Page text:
Origins of Humor

by Ted Gargiulo

Adults might have described me as “plump.” But to my classmates in elementary school, I was just plain FAT. That’s when it started: the feelings of inadequacy, the fear that I might never measure up to society’s expectations. 

Back in the day, the F-word was “FATSO,” and kids delighted in hurling it at me, especially when they saw how riled I became. “Learn to laugh!” my mom used to tell me. “If you didn’t get so angry, they’d stop teasing you.” She was right, of course. But I wouldn’t hear of it. Laugh???  I was far too sensitive back then, too full of noble indignation to laugh at myself. Pity, I didn’t come to my senses sooner.

It didn’t help matters that I was clueless about sports: couldn’t climb a rope, couldn’t pitch, couldn’t catch, couldn’t run fast, didn’t know second base from a hole in my crotch. When it came to Phys Ed, the other kids were the ones who had no sense of humor. For them, everything centered around being fast, being tough, being the best, and they could not abide a screw-up on their squad or team. If someone was clumsy, overweight or unable to compete, other assets didn’t matter. And this poor humorless schlep took their rejection to heart.

By high school, I’d grown eight inches and shed most of the fat I’d been carrying. I also began to excel in non-athletic endeavors, like drama and creative writing. My classmates respected me now and persuaded me that I’d found my calling! And this former Fatso let their praises go to his head. 

Not surprisingly, the conceit failed to sustain me in the years that followed, as I discovered I had neither the stomach nor the patience to pursue an acting career. My literary aspirations suffered similar disillusionment. Eventually I quit listening to all that popular claptrap about following my vision—I wasn’t sure anymore I even HAD one—and settled back into the dreamless blue collar doldrums I’d been trying to escape.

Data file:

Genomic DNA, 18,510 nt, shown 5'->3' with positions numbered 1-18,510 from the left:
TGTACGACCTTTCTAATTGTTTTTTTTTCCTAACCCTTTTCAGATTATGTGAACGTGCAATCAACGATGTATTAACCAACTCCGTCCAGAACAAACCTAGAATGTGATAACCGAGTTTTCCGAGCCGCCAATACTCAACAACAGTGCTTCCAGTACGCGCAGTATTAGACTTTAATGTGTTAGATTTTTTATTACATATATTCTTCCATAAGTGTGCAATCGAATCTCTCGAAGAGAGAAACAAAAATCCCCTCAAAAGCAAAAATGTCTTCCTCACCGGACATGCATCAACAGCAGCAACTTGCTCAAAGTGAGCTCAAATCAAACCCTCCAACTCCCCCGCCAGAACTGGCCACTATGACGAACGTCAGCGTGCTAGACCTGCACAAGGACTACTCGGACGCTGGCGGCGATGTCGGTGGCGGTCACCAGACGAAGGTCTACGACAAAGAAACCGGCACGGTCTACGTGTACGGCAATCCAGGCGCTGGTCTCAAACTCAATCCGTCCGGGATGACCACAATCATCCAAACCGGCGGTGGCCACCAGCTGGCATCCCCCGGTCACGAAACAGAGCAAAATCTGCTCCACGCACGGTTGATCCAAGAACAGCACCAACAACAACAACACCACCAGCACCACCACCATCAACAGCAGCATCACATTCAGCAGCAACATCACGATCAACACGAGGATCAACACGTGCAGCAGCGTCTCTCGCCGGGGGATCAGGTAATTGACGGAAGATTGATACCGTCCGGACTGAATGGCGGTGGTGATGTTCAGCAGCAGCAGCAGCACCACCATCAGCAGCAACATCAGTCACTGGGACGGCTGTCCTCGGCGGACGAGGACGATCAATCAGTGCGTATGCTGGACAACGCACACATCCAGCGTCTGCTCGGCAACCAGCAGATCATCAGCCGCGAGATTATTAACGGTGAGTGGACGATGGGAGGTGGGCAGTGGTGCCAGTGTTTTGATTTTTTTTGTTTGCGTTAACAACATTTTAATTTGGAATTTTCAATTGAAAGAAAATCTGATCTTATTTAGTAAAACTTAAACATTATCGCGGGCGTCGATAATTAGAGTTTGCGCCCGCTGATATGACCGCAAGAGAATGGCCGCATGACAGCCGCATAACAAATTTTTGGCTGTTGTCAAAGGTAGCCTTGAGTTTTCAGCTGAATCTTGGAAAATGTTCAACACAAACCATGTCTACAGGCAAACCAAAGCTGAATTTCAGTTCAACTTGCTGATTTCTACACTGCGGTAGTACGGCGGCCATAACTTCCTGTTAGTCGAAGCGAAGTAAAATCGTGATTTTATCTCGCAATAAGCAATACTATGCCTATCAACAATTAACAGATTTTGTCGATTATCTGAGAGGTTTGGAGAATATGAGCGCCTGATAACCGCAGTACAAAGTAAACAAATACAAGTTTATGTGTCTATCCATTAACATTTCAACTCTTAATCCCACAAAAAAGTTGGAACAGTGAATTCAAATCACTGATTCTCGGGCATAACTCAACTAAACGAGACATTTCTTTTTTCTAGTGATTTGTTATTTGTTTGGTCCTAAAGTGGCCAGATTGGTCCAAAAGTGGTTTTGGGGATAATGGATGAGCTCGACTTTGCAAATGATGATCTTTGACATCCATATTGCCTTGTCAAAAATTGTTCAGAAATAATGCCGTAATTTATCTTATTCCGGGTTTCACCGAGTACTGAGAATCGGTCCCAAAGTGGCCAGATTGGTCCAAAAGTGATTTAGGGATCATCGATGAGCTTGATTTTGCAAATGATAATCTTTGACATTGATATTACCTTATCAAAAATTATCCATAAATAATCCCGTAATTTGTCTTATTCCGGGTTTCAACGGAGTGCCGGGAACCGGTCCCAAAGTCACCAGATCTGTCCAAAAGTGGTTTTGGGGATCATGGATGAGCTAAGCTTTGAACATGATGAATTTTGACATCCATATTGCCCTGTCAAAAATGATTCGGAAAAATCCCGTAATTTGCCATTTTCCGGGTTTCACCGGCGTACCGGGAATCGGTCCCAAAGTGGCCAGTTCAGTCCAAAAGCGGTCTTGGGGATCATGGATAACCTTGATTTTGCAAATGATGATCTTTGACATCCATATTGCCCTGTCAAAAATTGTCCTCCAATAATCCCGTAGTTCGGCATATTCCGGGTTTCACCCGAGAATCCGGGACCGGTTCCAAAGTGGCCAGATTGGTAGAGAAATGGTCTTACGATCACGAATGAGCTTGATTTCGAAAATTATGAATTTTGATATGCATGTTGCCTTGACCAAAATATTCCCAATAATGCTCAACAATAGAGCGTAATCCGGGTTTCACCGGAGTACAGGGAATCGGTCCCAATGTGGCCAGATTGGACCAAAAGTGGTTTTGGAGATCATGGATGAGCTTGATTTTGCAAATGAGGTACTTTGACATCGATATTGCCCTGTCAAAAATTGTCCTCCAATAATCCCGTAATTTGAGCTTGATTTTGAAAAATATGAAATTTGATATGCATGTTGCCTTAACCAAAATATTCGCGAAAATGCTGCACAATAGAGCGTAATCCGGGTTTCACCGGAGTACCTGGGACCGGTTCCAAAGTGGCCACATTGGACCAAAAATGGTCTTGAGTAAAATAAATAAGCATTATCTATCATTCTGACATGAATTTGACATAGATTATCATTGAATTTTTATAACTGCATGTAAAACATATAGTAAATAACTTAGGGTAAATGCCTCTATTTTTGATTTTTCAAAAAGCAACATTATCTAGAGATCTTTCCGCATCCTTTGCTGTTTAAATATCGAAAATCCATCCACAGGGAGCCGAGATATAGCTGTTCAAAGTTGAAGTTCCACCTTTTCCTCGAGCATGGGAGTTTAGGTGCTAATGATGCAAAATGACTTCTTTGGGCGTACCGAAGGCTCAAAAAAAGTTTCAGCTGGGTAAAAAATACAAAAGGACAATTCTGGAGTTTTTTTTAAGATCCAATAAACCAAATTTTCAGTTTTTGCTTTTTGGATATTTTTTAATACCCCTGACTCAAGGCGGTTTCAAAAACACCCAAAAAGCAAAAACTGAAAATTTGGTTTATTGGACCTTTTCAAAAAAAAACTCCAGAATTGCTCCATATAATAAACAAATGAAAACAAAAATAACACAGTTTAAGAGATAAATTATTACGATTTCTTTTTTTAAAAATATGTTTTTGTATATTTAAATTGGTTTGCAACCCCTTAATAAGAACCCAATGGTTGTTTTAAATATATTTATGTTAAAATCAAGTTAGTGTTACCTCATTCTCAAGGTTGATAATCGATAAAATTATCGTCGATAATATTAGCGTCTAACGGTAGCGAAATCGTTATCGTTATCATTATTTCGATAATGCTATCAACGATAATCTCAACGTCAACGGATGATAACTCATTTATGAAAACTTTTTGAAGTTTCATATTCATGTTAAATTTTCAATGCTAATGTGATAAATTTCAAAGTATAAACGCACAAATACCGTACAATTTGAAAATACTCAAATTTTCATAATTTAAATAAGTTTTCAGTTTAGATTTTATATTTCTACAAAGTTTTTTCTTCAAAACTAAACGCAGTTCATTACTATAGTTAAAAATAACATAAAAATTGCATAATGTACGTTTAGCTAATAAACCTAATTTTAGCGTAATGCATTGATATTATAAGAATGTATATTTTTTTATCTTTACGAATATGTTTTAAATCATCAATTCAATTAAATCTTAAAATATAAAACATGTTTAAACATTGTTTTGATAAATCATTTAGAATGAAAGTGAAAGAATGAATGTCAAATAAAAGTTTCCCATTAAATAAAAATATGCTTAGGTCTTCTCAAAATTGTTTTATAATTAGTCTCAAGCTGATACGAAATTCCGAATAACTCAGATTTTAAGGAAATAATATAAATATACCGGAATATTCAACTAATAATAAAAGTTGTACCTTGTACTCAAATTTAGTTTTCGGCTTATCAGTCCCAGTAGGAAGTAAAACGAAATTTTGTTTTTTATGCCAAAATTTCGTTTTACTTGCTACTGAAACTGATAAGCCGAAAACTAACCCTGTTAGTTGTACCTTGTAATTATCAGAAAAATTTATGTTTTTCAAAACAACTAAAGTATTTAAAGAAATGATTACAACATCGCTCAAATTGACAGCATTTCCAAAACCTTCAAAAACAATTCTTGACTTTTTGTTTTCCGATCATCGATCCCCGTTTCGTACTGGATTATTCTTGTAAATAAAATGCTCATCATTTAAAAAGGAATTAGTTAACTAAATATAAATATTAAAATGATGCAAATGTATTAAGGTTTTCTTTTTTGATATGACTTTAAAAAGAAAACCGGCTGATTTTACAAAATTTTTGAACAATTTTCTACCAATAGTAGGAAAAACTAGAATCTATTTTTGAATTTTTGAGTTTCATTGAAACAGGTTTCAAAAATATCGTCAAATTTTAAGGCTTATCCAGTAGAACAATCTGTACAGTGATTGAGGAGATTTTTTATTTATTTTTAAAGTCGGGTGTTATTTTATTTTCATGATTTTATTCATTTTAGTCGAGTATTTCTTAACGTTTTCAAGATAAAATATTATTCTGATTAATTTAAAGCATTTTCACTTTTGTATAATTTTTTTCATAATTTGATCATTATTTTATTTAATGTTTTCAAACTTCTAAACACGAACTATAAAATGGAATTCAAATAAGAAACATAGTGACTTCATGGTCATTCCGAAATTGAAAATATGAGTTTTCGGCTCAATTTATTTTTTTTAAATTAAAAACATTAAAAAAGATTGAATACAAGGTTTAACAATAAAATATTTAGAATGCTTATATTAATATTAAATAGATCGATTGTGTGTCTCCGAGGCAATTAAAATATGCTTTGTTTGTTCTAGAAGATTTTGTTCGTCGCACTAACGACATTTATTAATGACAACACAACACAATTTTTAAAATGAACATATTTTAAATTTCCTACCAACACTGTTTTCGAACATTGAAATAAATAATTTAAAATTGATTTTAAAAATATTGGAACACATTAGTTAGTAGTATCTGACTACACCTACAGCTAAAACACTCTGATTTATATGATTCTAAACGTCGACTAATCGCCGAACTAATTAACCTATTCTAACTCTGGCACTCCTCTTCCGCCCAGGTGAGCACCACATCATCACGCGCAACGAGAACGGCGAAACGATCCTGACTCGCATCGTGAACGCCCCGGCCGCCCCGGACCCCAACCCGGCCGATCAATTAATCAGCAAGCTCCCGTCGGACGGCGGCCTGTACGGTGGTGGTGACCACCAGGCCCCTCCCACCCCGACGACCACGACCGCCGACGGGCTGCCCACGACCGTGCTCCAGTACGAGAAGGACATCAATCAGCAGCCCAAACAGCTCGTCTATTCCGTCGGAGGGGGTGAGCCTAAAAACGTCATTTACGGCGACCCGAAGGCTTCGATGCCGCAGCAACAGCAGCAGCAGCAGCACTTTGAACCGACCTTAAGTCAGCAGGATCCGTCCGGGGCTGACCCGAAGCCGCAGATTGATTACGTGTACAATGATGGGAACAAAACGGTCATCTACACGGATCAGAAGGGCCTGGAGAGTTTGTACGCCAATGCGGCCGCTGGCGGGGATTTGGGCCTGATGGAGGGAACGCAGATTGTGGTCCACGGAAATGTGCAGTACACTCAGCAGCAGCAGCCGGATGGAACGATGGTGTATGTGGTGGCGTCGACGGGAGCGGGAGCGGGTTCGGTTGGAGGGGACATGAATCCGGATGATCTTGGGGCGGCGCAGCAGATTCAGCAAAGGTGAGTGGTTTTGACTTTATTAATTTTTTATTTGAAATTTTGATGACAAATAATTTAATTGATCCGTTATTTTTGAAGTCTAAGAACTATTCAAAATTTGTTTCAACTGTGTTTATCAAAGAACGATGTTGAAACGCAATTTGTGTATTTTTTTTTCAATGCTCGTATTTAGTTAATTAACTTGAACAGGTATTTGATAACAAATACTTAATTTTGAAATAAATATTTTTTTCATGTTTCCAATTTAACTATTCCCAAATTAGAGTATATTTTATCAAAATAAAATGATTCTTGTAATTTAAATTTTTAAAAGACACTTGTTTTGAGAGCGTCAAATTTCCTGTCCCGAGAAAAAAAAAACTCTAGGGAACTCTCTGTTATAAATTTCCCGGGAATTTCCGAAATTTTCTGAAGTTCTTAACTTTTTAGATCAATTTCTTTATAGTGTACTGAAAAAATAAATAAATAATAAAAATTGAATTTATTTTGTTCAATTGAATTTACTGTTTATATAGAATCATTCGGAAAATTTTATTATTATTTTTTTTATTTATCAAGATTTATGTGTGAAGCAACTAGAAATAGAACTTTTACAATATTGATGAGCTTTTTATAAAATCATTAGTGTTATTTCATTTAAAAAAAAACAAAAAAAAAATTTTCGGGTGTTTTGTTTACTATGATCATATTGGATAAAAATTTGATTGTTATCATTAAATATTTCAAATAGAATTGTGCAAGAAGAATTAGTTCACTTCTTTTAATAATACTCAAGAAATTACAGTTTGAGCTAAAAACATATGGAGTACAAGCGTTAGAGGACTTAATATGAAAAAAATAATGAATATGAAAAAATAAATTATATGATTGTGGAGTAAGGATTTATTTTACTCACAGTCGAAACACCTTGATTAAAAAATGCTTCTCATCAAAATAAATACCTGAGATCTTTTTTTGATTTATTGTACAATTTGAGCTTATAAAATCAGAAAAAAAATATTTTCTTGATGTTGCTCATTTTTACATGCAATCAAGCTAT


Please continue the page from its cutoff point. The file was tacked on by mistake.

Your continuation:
Then one day, I chanced upon the future Mrs. Ted, and everything changed. The lady was genuine, incredibly kind, and utterly devoted to me. In her, I found unqualified acceptance—something I’d never known before—and the freedom to be my complete, unmodified self.   

Consider the years a person wastes impressing strangers, letting them define his goals, dictate his standards, stigmatize his failings—constantly trying to fit in where he doesn’t belong. People once laughed at me because I was chubby and easily wounded. Since then, life has toughened me up and opened my jaundiced eye to a world I once took too seriously. After what I’ve seen of this humiliating puppet show, I’m the one who’s laughing!

In recent years, the weight I lost in my youth has returned with a vengeance. I’ve gone beyond “pleasingly plump” and “predominantly portly,” to “ludicrously large.” Instead of becoming all touchy about it, like the oversensitive Fatso of yester-life, I now brandish my doublewide gut shamelessly, and whack out Babaloo with gusto and comic abandon. It’s my way of declaring to this foppish, self-absorbed society: Hey, I’ve worked hard, paid my dues and taken my lumps; I like myself, my wife adores me…and I don’t give a rat’s doo-doo hole what you think about me! 

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